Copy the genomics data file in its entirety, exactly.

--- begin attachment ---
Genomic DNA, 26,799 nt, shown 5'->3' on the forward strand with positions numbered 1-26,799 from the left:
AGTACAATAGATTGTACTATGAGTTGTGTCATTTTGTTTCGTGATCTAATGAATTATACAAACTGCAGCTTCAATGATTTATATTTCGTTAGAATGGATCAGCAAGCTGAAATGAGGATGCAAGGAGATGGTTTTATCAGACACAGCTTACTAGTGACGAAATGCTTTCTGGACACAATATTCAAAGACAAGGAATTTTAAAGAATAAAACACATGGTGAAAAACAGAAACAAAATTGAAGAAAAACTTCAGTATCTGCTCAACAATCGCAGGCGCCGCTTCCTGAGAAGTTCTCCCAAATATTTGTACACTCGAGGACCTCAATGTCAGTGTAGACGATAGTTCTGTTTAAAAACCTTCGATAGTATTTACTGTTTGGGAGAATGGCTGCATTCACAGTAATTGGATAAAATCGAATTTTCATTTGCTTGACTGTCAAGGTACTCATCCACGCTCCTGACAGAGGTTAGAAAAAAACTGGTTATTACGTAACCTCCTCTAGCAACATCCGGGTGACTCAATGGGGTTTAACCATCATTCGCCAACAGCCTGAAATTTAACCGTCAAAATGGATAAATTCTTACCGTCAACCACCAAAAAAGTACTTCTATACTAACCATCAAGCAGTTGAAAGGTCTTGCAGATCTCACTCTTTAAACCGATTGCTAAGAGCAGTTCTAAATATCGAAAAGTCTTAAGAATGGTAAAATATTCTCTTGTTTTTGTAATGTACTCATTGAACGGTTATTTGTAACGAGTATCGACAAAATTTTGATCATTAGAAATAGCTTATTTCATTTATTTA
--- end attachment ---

Genomic DNA, 26,799 nt, shown 5'->3' on the forward strand with positions numbered 1-26,799 from the left:
AGTACAATAGATTGTACTATGAGTTGTGTCATTTTGTTTCGTGATCTAATGAATTATACAAACTGCAGCTTCAATGATTTATATTTCGTTAGAATGGATCAGCAAGCTGAAATGAGGATGCAAGGAGATGGTTTTATCAGACACAGCTTACTAGTGACGAAATGCTTTCTGGACACAATATTCAAAGACAAGGAATTTTAAAGAATAAAACACATGGTGAAAAACAGAAACAAAATTGAAGAAAAACTTCAGTATCTGCTCAACAATCGCAGGCGCCGCTTCCTGAGAAGTTCTCCCAAATATTTGTACACTCGAGGACCTCAATGTCAGTGTAGACGATAGTTCTGTTTAAAAACCTTCGATAGTATTTACTGTTTGGGAGAATGGCTGCATTCACAGTAATTGGATAAAATCGAATTTTCATTTGCTTGACTGTCAAGGTACTCATCCACGCTCCTGACAGAGGTTAGAAAAAAACTGGTTATTACGTAACCTCCTCTAGCAACATCCGGGTGACTCAATGGGGTTTAACCATCATTCGCCAACAGCCTGAAATTTAACCGTCAAAATGGATAAATTCTTACCGTCAACCACCAAAAAAGTACTTCTATACTAACCATCAAGCAGTTGAAAGGTCTTGCAGATCTCACTCTTTAAACCGATTGCTAAGAGCAGTTCTAAATATCGAAAAGTCTTAAGAATGGTAAAATATTCTCTTGTTTTTGTAATGTACTCATTGAACGGTTATTTGTAACGAGTATCGACAAAATTTTGATCATTAGAAATAGCTTATTTCATTTATTTA